With continued reference to FIG. 4, in various embodiments, a transducer 316 may be positioned in-line with the fluid path set 308 through which the saline is directed from the fluid control module 302 to the pressure isolation valve 304 and ultimately to the patient's vasculature system. The transducer 316 may be in direct or wireless communication with a hemodynamic monitoring system 318, such as described herein. In one embodiment, the transducer 316 may be a pressure transducer. The transducer 316 may be configured to monitor and convert the fluid flow pressure of the medical fluid within the fluid path set 308 into electrical signals which may be sent to the hemodynamic monitoring system 318 in communication with the transducer 316. When the fluid path set 308 is in fluid communication with the patient, the medical fluid flows to the patient's arterial vasculature during an injection procedure and fluid communication may be established between the transducer 316 and the patient's vasculature. As described herein, when the patient is fluidly connected with fluid path set 308 and transducer 316, i.e., valve 310 is in the open position and fluid path set 308 is completely primed with a medical fluid, the patient's heart pumps blood through the vascular system and a fluid pressure fluctuation is created within the fluid path set 308 based on the beating of the patient's heart. Thus, when a fluid communication between the patient and the transducer 316, by way of open valve 310, is established, as the patient's heart pumps, the fluctuation of fluid pressure generated within the patient's vasculature may be translated through the medical fluid in the fluid path set 308 to the transducer 316 and may be converted into electrical signals by the transducer 316. As the fluid pressure is monitored and converted to electrical signals by the transducer 316, a hemodynamic pressure of the patient may be monitored by the hemodynamic monitoring system 318. Specifically, the fluid pressure values generated by the transducer 316 may be converted to electrical signals that are sent to the hemodynamic monitoring system 318 to allow the system and/or medical professional to monitor the patient's hemodynamic pressure and the physician or system may create a state logic protocol regarding whether there is air in the system by the size/shape of the pressure wave form (126A, 126B, or 126C), as described herein, and determine whether to allow or prevent the injection to proceed or require a priming/purging sequence due the potential detection of air. The transducer 316 may operate similar to transducer 222 described above in connection with the fluid delivery system 100.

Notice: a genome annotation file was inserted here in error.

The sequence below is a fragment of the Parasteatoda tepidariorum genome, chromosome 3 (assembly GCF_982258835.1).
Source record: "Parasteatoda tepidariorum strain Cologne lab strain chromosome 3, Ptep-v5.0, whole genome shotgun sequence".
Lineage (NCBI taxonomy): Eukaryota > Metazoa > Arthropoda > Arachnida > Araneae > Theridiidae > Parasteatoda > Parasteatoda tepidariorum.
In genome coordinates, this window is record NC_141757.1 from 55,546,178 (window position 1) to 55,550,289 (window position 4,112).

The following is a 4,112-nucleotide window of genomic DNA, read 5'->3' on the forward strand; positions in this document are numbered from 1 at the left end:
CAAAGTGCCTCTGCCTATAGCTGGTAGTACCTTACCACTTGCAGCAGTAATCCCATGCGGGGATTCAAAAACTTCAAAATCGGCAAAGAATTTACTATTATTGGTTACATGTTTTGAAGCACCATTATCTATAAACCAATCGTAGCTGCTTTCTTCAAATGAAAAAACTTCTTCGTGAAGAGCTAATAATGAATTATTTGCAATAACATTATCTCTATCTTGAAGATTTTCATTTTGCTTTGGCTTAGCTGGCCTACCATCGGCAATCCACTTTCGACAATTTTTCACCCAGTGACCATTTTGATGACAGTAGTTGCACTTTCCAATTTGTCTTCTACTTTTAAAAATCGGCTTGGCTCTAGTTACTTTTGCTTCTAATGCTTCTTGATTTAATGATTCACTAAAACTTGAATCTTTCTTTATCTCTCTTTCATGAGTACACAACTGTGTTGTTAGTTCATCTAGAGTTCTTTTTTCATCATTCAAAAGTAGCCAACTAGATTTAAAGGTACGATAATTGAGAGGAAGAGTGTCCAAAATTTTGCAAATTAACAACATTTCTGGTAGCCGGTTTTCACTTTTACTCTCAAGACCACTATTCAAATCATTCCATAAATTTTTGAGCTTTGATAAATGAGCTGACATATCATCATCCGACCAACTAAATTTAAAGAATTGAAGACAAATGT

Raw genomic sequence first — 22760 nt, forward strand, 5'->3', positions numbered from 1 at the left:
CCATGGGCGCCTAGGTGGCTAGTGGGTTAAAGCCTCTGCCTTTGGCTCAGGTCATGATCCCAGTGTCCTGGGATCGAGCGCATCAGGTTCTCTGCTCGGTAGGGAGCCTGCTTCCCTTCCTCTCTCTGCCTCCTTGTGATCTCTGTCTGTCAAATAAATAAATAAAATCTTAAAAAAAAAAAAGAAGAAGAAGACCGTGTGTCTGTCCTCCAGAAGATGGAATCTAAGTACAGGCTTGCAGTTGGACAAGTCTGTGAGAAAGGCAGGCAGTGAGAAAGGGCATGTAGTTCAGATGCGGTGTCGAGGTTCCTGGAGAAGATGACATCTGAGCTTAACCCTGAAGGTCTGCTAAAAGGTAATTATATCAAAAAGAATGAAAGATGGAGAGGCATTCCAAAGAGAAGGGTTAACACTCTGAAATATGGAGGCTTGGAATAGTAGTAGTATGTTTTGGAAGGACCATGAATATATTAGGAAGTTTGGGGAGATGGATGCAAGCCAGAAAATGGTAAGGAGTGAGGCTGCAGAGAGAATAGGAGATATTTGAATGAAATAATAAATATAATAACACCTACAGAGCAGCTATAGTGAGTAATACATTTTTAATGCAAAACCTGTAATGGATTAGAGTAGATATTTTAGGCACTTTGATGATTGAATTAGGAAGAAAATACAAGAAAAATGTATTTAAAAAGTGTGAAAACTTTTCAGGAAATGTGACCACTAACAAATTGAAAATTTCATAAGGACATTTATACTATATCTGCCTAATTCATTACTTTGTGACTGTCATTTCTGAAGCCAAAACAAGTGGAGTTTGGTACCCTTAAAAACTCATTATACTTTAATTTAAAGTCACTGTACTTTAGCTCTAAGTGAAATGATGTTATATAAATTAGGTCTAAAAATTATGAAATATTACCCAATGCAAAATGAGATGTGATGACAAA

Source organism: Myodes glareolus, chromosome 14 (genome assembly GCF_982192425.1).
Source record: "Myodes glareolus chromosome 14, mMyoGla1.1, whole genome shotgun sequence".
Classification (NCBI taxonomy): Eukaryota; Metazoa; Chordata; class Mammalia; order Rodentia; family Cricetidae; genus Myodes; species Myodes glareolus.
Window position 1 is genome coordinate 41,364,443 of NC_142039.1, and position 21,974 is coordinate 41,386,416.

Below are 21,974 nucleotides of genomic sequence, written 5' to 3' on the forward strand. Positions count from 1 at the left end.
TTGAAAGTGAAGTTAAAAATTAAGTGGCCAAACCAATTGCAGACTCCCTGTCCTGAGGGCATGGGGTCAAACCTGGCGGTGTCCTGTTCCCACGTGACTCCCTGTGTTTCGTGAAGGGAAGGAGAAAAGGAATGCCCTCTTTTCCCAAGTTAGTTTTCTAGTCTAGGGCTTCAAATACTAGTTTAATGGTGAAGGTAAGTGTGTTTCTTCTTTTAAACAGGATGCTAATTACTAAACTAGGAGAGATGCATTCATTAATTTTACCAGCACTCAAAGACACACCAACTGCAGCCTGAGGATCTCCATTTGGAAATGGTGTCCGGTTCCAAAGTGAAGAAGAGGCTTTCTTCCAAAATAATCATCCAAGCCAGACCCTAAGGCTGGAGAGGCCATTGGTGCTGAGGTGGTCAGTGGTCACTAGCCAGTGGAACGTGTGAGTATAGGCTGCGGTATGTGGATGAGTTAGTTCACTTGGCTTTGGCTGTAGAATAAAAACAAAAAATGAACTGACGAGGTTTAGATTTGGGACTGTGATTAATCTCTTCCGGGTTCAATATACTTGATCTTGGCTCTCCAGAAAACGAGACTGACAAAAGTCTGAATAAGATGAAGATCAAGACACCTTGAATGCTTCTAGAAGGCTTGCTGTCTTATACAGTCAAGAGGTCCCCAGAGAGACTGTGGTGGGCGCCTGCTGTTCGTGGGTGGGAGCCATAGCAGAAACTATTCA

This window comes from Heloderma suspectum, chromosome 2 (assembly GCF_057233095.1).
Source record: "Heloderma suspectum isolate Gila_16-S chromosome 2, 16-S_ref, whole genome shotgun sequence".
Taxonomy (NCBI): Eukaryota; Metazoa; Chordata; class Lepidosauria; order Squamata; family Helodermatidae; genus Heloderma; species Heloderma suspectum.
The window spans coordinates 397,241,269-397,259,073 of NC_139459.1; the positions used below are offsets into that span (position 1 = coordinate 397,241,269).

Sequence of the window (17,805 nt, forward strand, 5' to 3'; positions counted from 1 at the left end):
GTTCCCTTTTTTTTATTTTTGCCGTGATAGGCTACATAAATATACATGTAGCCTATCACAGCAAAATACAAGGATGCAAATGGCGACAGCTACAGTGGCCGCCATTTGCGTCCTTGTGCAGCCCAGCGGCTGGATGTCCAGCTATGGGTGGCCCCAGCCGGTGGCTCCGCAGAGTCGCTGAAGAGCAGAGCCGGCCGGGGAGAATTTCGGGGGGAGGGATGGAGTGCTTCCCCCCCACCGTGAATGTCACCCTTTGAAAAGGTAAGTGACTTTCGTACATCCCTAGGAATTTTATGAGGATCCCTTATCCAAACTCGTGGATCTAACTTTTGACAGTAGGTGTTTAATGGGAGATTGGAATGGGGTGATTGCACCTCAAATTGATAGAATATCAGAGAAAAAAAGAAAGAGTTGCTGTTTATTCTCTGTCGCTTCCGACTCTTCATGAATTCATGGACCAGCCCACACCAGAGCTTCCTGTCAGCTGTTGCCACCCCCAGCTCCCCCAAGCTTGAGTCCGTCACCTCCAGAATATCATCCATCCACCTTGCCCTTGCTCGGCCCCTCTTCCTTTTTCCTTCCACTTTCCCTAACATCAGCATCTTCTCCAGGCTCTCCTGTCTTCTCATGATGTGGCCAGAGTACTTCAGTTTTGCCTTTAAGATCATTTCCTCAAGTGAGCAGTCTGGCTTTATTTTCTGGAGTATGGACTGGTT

In one embodiment, the hemodynamic monitoring system 318 may be configured to send the pressure wave form information received from the transducer 316 to a monitoring control module 320 of the fluid control module 302 and/or the monitoring control module of the graphical user interface 303. Based on the information received from the hemodynamic monitoring system 318 and/or the transducer 316, the monitoring control module 320 of the fluid control module 302 may be configured to create a state logic protocol, in a binary form and/or a quantitative algorithm for the different states of the fluid path sets 306, 308, 311, 312. Based on the state of the fluid path sets 306, 308, 311, 312as determined by the hemodynamic monitoring system 318, the monitoring control module 320 of the fluid control module 302 may be configured to perform certain procedures. In one embodiment, in the event the pressure wave form information sent to the monitoring control module 320 of the fluid control module 302 indicates the stopcock 310 is open and fluid path sets 306, 308, 311, 312 are fully primed based on the pressure wave pulses read by the transducer 316, the monitoring control module 320 of the fluid control module 302 may instruct the fluid control module 302 to allow the injection procedure and deliver medical fluid to the patient, while the fluid control module 302 is prevented from allowing a priming or purging procedure that could send unwanted air into the patient's vasculature. It is contemplated that the monitoring control module 320 may provide options to a physician to set limits for the pressure wave forms to notify the fluid control module 302 when an injection procedure is authorized, as described herein. These limits may be set manually by the physician based on the specific condition of the patient. It is also contemplated that the physician may select the limits from a selection of actual patient wave forms that are pre-recorded on the monitoring control module 320 or are read in real-time from the transducer 316. In one embodiment, after the fluid path set 308 has established fluid communication with the patient, the physician may read the fluid pressure measured from the transducer 316 and set this fluid pressure as a baseline for the patient. The physician may then establish upper and lower fluid pressure limits for the pressure wave forms that will determine whether the fluid control module 302 is permitted to initiate an injection procedure. The monitoring control module 320 may also have the ability to record and build a library of pressure wave form history for the patient, so that the physician can monitor and analyze the fluid pressure and adjust the pressure wave limits as needed. In the event the hemodynamic monitoring system 318 sends pressure wave information to the fluid control module 302 indicating that there are zero or low fluctuations in the fluid flow pressure, the fluid control module 302 may recognize that the stopcock 310 has been closed and/or open to the waste port so that fluid communication exists between the injector and the waste port so that the fluid path set 312 is no longer in fluid communication with the patient's vasculature or that the fluid path set 312 has been disconnected from the patient's vasculature. Therefore, in this condition, the fluid control module 302 is permitted to allow a purging or priming sequence through the fluid path sets 306, 308, 311, and 312. Therefore, the transducer 316, the hemodynamic monitoring system 318, the graphical user interface 303, and the monitoring control module 320 of the fluid control module 302 may operate in a similar manner as the transducer 222, the hemodynamic monitoring system 226, the graphical user interface 216, and the monitoring control module 212 of the fluid control module 204 described above in connection with the fluid delivery system 100 (FIG. 2).